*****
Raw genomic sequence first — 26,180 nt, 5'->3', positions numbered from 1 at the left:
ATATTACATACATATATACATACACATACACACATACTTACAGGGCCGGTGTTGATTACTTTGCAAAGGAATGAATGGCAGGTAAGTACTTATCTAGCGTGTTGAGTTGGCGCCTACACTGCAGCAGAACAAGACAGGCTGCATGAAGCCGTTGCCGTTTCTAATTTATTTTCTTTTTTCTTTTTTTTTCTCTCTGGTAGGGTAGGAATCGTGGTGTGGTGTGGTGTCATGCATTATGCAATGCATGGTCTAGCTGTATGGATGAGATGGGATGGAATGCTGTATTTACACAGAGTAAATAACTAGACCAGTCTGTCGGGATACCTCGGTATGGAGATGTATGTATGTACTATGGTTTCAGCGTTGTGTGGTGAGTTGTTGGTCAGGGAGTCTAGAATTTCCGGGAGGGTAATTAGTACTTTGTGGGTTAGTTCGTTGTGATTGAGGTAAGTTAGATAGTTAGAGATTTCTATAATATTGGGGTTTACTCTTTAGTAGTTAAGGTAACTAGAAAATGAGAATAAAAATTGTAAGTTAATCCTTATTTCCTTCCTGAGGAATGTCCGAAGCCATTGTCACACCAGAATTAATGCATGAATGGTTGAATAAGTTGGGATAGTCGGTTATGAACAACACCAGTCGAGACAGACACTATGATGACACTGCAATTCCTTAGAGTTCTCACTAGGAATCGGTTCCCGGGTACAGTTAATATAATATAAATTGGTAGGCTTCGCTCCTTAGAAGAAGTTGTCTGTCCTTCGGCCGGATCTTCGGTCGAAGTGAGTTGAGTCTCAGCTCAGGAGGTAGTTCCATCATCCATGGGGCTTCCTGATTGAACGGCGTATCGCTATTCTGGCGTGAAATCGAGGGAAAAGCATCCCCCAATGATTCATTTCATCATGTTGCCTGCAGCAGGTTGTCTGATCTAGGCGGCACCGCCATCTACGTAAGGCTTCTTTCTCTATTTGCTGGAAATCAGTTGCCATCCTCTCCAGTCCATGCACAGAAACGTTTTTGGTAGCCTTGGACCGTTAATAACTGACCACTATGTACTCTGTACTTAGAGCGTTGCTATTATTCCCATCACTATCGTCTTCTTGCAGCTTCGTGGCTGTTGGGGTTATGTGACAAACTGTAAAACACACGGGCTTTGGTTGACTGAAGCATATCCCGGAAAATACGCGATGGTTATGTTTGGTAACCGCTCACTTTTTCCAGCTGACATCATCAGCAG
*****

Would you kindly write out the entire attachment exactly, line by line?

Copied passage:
Raw genomic sequence first — 26,180 nt, 5'->3', positions numbered from 1 at the left:
ATATTACATACATATATACATACACATACACACATACTTACAGGGCCGGTGTTGATTACTTTGCAAAGGAATGAATGGCAGGTAAGTACTTATCTAGCGTGTTGAGTTGGCGCCTACACTGCAGCAGAACAAGACAGGCTGCATGAAGCCGTTGCCGTTTCTAATTTATTTTCTTTTTTCTTTTTTTTTCTCTCTGGTAGGGTAGGAATCGTGGTGTGGTGTGGTGTCATGCATTATGCAATGCATGGTCTAGCTGTATGGATGAGATGGGATGGAATGCTGTATTTACACAGAGTAAATAACTAGACCAGTCTGTCGGGATACCTCGGTATGGAGATGTATGTATGTACTATGGTTTCAGCGTTGTGTGGTGAGTTGTTGGTCAGGGAGTCTAGAATTTCCGGGAGGGTAATTAGTACTTTGTGGGTTAGTTCGTTGTGATTGAGGTAAGTTAGATAGTTAGAGATTTCTATAATATTGGGGTTTACTCTTTAGTAGTTAAGGTAACTAGAAAATGAGAATAAAAATTGTAAGTTAATCCTTATTTCCTTCCTGAGGAATGTCCGAAGCCATTGTCACACCAGAATTAATGCATGAATGGTTGAATAAGTTGGGATAGTCGGTTATGAACAACACCAGTCGAGACAGACACTATGATGACACTGCAATTCCTTAGAGTTCTCACTAGGAATCGGTTCCCGGGTACAGTTAATATAATATAAATTGGTAGGCTTCGCTCCTTAGAAGAAGTTGTCTGTCCTTCGGCCGGATCTTCGGTCGAAGTGAGTTGAGTCTCAGCTCAGGAGGTAGTTCCATCATCCATGGGGCTTCCTGATTGAACGGCGTATCGCTATTCTGGCGTGAAATCGAGGGAAAAGCATCCCCCAATGATTCATTTCATCATGTTGCCTGCAGCAGGTTGTCTGATCTAGGCGGCACCGCCATCTACGTAAGGCTTCTTTCTCTATTTGCTGGAAATCAGTTGCCATCCTCTCCAGTCCATGCACAGAAACGTTTTTGGTAGCCTTGGACCGTTAATAACTGACCACTATGTACTCTGTACTTAGAGCGTTGCTATTATTCCCATCACTATCGTCTTCTTGCAGCTTCGTGGCTGTTGGGGTTATGTGACAAACTGTAAAACACACGGGCTTTGGTTGACTGAAGCATATCCCGGAAAATACGCGATGGTTATGTTTGGTAACCGCTCACTTTTTCCAGCTGACATCATCAGCAG